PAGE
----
As America finds itself staring down the barrel of a Donald Trump presidency, everyone from Washington insiders and political pundits, to everyday citizens and the politically disenfranchised have been desperately looking for answers on how a seemingly joke candidacy has resulted in such a shocking result.

But this hasn’t been rooted in simple exploration or a search for answers; this has become a search for who to blame. Condemnation has widely fallen at the feet of third party voters, the minute number of minorities who voted for Trump, and those who didn’t vote at all. So when Colin Kaepernick, one of 2016’s most prominent anti-racism activists, announced he didn’t vote in the election, many found it easy to point their rage directly at him.

On Sunday, after the San Francisco 49ers lost 23-20 to the Arizona Cardinals, reporters asked Kaepernick about his seemingly hypocritical decision to abstain from voting, to which he said, “I think it would be hypocritical of me to vote. I’d said from the beginning I was against oppression, I was against a system of oppression. I’m not going to show support for that system. And, to me, the oppressor isn’t going to allow you to vote your way out of your oppression.”

To any historian of the African-American community, this nuanced point is neither shocking or new in any way, shape or form. Kaepernick’s stance is in line with Malcolm X’s “The Ballot of The Bullet” speech, where he brilliantly elocuted, “A ballot is like a bullet. You don’t throw your ballots until you see a target, and if that target is not within your reach, keep your ballot in your pocket.”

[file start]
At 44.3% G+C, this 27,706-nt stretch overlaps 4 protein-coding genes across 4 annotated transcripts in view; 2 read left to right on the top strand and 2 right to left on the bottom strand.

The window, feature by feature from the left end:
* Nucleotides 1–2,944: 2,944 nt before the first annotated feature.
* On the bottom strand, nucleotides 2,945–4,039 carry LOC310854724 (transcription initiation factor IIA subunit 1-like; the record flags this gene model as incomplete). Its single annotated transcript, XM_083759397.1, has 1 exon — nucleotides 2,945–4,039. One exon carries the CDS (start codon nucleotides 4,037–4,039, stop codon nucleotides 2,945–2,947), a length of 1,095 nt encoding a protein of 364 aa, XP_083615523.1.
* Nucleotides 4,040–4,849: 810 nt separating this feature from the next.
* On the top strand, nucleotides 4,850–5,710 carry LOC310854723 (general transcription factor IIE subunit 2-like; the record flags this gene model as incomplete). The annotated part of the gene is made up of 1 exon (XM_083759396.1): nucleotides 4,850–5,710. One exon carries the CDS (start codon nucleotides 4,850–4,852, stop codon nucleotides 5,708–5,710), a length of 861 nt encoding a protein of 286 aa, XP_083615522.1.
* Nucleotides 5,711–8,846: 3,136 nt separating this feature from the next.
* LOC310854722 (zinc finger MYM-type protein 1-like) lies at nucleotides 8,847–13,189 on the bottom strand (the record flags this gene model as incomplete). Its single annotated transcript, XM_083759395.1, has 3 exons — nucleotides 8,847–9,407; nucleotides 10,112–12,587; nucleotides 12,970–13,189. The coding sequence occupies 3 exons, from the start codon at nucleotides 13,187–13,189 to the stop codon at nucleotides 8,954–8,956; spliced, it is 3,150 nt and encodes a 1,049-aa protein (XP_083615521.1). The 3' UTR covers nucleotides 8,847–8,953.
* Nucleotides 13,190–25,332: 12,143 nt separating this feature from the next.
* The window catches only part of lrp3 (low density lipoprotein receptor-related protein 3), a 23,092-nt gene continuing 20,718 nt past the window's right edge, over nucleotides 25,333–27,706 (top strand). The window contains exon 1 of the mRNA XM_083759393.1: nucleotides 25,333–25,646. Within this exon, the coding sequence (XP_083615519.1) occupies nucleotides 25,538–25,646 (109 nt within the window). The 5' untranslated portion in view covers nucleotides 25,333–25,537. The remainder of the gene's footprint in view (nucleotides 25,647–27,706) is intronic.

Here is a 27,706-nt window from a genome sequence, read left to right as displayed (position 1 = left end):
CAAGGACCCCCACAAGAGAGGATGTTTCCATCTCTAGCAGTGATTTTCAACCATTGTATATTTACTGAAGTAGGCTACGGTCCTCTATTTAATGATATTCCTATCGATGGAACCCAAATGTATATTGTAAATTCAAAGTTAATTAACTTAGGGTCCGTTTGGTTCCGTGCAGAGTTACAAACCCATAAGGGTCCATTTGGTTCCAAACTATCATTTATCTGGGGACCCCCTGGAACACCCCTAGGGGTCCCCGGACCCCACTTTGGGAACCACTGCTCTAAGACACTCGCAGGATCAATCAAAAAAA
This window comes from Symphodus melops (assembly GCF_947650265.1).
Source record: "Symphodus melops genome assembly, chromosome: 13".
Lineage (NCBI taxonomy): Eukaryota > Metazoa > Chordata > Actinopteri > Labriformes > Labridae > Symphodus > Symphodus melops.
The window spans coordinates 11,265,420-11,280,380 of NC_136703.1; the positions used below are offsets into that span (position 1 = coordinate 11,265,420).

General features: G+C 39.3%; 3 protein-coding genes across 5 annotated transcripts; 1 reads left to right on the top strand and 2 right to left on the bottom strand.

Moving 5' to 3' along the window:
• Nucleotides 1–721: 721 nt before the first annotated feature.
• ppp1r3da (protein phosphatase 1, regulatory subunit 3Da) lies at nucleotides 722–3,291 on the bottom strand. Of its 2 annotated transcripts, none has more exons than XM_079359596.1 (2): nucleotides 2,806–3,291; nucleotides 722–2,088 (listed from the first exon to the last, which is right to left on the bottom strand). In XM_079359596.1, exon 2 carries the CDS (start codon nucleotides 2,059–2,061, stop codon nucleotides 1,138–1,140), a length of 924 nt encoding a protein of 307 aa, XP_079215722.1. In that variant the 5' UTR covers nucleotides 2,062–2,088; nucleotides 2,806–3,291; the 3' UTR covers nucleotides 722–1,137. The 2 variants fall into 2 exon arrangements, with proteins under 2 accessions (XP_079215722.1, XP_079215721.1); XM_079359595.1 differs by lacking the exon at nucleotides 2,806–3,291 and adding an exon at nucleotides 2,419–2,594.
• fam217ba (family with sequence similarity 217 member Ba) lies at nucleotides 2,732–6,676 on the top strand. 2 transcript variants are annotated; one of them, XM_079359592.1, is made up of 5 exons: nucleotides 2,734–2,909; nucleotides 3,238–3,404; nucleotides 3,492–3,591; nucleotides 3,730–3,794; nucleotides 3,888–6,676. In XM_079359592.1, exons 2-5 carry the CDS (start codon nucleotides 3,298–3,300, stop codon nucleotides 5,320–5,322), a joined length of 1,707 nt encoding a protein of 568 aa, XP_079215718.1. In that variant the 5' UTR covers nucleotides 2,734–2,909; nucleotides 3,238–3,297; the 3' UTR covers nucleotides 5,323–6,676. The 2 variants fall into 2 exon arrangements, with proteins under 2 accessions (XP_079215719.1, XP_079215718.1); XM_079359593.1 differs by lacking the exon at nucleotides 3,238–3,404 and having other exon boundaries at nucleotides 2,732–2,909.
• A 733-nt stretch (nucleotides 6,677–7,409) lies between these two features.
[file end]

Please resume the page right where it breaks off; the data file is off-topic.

Kaepernick’s stance is also in line with W.E.B. DuBois’ article, “I Won’t Vote” where he penned, “I believe that democracy has so far disappeared in the United States that no “two evils” exist. There is but one evil party with two names, and it will be elected despite all I can do or say.”

Malcolm X, like W.E.B. DuBois, both propagated the ideology of strategic voting, especially DuBois who, along with other Black leaders, encouraged the Black electorate to cast their votes for Democrat Woodrow Wilson in 1912, Republican Warren Harding in 1920, and Socialist Norman Thomas in 1928. He voted in every single election with the intention of supporting the candidate who most expressly exhibited concern and support for African-Americans. And after several decades of political motivation, he essentially said “to hell with it,” knowing that White supremacy was so embedded in the fabric of the nation that it would be upheld at the expense of the Black community regardless of which party and which candidate occupied the House, the Senate or the presidency.

It’s the enduring solidarity of Whiteness.

Yet, days after the election, when Kaepernick initially revealed he didn’t vote, the hot takes, removed of nuance, historical perspective or even modern-day social investigation, came in fast and furious. Stephen A. Smith, histrionics in tow, continued to show himself as being anti-academic about any topic revolving around race, but it was the comments by White people that were more disconcerting because as the upholders of privilege and systemic injustice, you’d hope they’d be able to see why Colin Kaepernick, a man so overtly committed to change, would disallow himself from participating in the election. A Forbes piece entitled, “Colin Kaepernick’s Failure To Vote Tarnishes His Credibility As A Social Activist,” published the day after Trump was officially announced as the winner of the election, and it perfectly encapsulated everything wrong with these anti-Kaepernick ideologies.